What’s the difference between a freeway and a highway? - SUV VEHICLE

What’s the difference between a freeway and a highway?


Australia has both freeways and highways stretching across the entire country, but how can drivers tell the difference?

According to the 2023 Australian Bureau of Infrastructure and Transport Research Economics (BITRE) Statistics Yearbook, Australia’s total estimated paved road length was 427,000km in 2022.

Of that 427,000km of paved road, just 3301km of it is classified as a freeway, and as of 2018, Australia’s total highway length was just under 50,000km.

RELATED: The world’s most expensive toll roads

With that in mind, it seems Australia seems to favour highways over freeways. Technically, the longest highway in the country is Highway 1, which completes a loop around the entire country. Meanwhile, the longest unbroken highway is the Great Northern Highway that stretches 3204km from Perth to Wyndham in WA.

As for freeways, New South Wales takes out the top spot as the state with the most freeways – totalling 1201km – and Victoria follows close behind with 1123km of freeway.

Meanwhile, the Australian Capital Territory has just 47km, while the Northern Territory technically has no freeways within its borders.

So what makes a freeway a freeway, and how does it differ from a highway? We find out.

What’s the difference between a freeway and a highway?

A freeway, also known as an expressway or motorway in Australia, is technically counted as a highway, but a highway cannot be a freeway and the two differ based mainly on speed limits, road rules and signage.

A spokesperson from the Department of Infrastructure, Transport and Regional Development explains: “There is no generally agreed definition of a ‘freeway’, and no formal definition across Australia. Some jurisdictions (e.g. NSW and Queensland) have formal definitions of ‘motorway’, but these do not generally align with the use of the term ‘freeway’.”

With that being said, there are still some key differences between the two in Australia.

What is a freeway?

The Open Street Map definition for Australia of ‘Motorways, freeways, and freeway-standard roads’ is that they are generally “divided roads with at least two lanes in each direction, 100km/h+ speed limit, limited access via interchanges, and no traffic lights”.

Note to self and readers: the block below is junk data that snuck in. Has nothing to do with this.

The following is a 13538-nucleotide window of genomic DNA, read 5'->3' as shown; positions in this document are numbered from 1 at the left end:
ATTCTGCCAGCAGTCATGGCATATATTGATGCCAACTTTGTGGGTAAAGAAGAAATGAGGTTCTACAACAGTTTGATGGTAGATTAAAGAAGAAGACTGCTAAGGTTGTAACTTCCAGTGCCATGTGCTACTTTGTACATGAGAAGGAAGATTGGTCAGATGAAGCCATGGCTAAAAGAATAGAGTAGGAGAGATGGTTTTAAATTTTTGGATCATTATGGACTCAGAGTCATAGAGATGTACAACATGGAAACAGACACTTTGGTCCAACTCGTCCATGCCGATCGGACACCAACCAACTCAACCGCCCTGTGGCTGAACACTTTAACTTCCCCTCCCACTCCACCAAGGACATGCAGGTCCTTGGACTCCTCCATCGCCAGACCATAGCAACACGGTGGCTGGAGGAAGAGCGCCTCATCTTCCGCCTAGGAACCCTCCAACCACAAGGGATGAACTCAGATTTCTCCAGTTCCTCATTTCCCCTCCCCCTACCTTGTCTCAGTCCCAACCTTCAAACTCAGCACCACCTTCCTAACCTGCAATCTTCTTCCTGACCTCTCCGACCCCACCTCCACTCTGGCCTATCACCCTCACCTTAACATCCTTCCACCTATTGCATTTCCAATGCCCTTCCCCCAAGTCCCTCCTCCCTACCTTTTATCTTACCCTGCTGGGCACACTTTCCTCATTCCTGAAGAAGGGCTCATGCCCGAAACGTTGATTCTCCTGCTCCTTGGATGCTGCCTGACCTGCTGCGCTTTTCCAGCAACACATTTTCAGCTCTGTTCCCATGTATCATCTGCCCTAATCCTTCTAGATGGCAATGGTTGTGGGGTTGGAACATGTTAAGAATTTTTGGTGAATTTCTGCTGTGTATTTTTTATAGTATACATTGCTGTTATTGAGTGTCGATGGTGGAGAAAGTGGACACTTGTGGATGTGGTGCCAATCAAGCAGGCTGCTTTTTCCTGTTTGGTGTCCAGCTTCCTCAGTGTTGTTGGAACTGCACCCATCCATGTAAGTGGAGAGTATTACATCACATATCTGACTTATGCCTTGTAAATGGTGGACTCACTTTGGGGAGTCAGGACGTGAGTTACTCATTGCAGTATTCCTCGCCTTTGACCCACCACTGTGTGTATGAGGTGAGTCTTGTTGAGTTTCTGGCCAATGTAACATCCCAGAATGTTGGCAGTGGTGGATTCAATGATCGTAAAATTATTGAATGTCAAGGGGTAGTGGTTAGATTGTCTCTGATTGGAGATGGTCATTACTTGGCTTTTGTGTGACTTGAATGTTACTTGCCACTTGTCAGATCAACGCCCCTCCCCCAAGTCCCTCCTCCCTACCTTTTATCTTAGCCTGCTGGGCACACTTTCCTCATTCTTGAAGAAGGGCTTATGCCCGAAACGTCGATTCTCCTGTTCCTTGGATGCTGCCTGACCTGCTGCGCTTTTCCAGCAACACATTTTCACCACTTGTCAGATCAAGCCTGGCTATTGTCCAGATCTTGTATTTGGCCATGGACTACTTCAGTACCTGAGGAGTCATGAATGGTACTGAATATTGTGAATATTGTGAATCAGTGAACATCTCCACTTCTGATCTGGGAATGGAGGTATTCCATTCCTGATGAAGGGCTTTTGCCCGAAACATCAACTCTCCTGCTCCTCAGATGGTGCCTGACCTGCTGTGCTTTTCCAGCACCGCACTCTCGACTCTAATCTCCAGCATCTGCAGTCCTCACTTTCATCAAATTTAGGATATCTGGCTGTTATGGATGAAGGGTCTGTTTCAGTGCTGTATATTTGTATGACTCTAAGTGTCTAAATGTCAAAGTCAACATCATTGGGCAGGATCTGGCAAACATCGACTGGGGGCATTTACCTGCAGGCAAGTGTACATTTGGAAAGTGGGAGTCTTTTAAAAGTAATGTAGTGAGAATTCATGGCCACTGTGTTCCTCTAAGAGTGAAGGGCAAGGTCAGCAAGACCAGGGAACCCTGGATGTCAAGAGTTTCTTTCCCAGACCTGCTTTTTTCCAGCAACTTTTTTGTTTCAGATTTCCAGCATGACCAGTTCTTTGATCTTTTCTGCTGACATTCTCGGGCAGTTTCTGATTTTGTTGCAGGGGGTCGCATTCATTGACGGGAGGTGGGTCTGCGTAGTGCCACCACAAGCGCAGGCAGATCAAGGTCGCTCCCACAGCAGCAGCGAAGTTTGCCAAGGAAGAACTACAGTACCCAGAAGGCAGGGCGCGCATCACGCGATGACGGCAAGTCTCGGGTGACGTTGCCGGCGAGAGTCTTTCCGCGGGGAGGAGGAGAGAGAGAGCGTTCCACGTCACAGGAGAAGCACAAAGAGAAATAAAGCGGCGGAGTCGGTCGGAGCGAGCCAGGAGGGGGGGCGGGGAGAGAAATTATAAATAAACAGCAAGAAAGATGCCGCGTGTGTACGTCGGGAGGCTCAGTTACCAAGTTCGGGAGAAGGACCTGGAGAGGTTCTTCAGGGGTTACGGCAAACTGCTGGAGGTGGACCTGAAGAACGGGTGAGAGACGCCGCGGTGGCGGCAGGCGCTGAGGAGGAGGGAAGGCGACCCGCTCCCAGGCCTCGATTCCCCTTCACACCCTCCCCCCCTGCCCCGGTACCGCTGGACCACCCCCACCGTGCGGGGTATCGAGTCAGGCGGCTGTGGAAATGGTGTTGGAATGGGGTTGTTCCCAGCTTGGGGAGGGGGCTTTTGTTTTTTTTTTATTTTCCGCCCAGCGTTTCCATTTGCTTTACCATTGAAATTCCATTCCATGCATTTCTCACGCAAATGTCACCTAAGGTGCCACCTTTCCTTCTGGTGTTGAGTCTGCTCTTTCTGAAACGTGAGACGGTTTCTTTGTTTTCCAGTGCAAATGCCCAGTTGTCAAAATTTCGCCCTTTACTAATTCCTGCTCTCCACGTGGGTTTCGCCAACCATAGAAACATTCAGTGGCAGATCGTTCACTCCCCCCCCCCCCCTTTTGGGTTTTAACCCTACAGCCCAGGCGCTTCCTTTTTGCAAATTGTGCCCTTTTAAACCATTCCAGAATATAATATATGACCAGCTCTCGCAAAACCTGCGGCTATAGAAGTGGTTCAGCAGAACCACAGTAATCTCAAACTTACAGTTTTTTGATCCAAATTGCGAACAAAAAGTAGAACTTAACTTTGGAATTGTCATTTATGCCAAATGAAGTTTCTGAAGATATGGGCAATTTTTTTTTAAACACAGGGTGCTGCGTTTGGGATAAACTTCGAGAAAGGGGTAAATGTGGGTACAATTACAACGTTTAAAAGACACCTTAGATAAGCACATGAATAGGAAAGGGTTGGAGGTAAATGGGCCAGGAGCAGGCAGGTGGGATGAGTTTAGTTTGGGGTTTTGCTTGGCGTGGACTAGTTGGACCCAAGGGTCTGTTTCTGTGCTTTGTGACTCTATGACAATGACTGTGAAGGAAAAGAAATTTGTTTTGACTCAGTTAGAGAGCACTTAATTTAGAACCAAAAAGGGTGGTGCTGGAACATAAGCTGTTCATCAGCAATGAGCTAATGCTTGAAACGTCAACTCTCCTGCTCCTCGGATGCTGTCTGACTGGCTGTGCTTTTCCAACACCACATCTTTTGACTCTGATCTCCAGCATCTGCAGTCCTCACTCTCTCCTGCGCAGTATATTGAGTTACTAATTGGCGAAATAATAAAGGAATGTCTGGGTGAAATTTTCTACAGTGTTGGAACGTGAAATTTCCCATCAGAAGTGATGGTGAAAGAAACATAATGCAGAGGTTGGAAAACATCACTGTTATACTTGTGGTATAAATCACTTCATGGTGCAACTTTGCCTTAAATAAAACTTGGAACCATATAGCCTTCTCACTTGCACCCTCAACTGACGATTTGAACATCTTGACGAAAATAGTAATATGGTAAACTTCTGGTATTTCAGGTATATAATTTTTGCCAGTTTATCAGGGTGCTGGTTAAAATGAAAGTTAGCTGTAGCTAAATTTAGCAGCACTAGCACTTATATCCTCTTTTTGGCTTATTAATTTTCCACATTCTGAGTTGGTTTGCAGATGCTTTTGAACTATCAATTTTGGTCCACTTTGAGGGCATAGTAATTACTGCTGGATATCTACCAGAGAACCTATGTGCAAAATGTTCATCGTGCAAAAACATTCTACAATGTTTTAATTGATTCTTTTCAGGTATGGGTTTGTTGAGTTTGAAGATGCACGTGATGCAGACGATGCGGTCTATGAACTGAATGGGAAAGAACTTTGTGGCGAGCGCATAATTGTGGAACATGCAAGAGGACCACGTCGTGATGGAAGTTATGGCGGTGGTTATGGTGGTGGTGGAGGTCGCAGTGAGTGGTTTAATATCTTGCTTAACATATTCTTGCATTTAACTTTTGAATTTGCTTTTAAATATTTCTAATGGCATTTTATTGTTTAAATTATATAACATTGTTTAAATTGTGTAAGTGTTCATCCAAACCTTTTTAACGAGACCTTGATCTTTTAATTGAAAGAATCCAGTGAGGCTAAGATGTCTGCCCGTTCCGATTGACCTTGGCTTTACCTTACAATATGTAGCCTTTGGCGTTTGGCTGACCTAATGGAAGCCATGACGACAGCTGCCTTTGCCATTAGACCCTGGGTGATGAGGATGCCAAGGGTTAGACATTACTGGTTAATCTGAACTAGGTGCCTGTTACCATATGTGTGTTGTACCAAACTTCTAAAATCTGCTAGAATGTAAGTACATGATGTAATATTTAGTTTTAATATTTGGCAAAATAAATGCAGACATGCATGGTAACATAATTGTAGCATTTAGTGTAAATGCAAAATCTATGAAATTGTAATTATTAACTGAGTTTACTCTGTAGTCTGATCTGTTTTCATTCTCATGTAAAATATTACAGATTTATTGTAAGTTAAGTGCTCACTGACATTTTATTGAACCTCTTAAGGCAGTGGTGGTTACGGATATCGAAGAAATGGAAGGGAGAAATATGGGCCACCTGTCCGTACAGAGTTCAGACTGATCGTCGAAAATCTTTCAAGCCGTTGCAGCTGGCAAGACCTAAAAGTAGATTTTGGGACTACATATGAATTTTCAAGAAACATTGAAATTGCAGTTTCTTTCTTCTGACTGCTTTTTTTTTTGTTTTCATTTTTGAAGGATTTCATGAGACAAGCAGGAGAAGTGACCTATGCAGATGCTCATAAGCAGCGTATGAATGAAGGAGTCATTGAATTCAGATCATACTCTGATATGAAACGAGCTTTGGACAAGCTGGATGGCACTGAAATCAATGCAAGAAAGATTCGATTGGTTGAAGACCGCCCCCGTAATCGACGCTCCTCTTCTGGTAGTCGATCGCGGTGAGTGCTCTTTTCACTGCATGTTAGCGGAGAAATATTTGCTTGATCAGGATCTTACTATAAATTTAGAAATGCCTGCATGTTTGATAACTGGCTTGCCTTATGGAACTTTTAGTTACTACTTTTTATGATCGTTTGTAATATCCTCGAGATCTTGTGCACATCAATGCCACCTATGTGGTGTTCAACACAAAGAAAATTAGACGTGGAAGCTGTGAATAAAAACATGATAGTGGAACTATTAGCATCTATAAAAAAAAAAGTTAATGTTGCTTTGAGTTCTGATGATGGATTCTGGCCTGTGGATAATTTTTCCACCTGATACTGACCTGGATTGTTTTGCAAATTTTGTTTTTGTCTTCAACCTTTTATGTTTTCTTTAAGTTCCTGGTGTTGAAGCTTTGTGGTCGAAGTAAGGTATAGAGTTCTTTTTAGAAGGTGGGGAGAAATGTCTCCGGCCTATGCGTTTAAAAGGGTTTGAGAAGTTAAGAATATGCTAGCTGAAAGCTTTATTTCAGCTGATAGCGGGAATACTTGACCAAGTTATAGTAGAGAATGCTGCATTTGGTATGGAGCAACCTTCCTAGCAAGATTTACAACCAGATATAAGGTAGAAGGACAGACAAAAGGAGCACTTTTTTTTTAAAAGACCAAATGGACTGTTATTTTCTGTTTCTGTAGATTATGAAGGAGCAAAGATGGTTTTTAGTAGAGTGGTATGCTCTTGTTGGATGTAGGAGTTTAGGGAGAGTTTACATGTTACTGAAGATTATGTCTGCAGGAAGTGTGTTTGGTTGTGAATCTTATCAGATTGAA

A freeway is built for high-speed and fast-flowing traffic. This means that a freeway does not have things like traffic lights and uses on-ramps to get cars up to speed. Freeways will also have a sign saying ‘Start Motorway/Freeway’.

You are not allowed to stop in your car on the side of a freeway unless it is an emergency or the car has broken down. Cyclists and pedestrians are not allowed on these roads.

On a freeway, you can expect to do speeds of up to 100km/h or 110km/h depending on what state you are travelling in (unless there are roadworks or hazards).

Freeways are also run, owned and maintained by either private toll operators or the state government.

According to Service NSW (but this extends nationwide), motorway signs also show the alpha-numeric numbering for significant national and interstate routes:

  • ‘M’ – motorways of national significance, for example, M2.
  • ‘A’ – routes of national significance.
  • ‘B’ – routes of state significance.

If you’re unsure if you’re about to get on a freeway or not, the best tell-tale is a sign that says ‘beginning Motorway/Freeway’. A highway will not have this.

What is a highway?

A highway is, by definition, a main road that connects two cities, or another kind of main route between locations.

The main difference between a highway and a freeway is that a highway does not have on-ramps, tends to have slower speed limits, and can utilise traffic lights and roundabouts.

While highways do not always have traffic lights, crossings and pedestrian access, they do have lower speed limits and these limits can change frequently along the length of the highway.

Highways are mainly used to link regional towns and cities. In regional areas, an unsealed road can even be deemed a highway if it is the main path between towns.

If the speed limit is above 80km/h on a highway, you will not come across any traffic lights or roundabouts. However, once the speed limit is lowered to 80km/h or below you can expect traffic lights and roundabouts ahead.

A highway can also have a school zone implemented, which can bring the speed limit down from as much as 100km/h to 40km/h at certain times, while a freeway will never have a school zone.

Highways are run, owned and maintained by the state government compared to local roads that fall under the local government.

The post What’s the difference between a freeway and a highway? appeared first on Drive.


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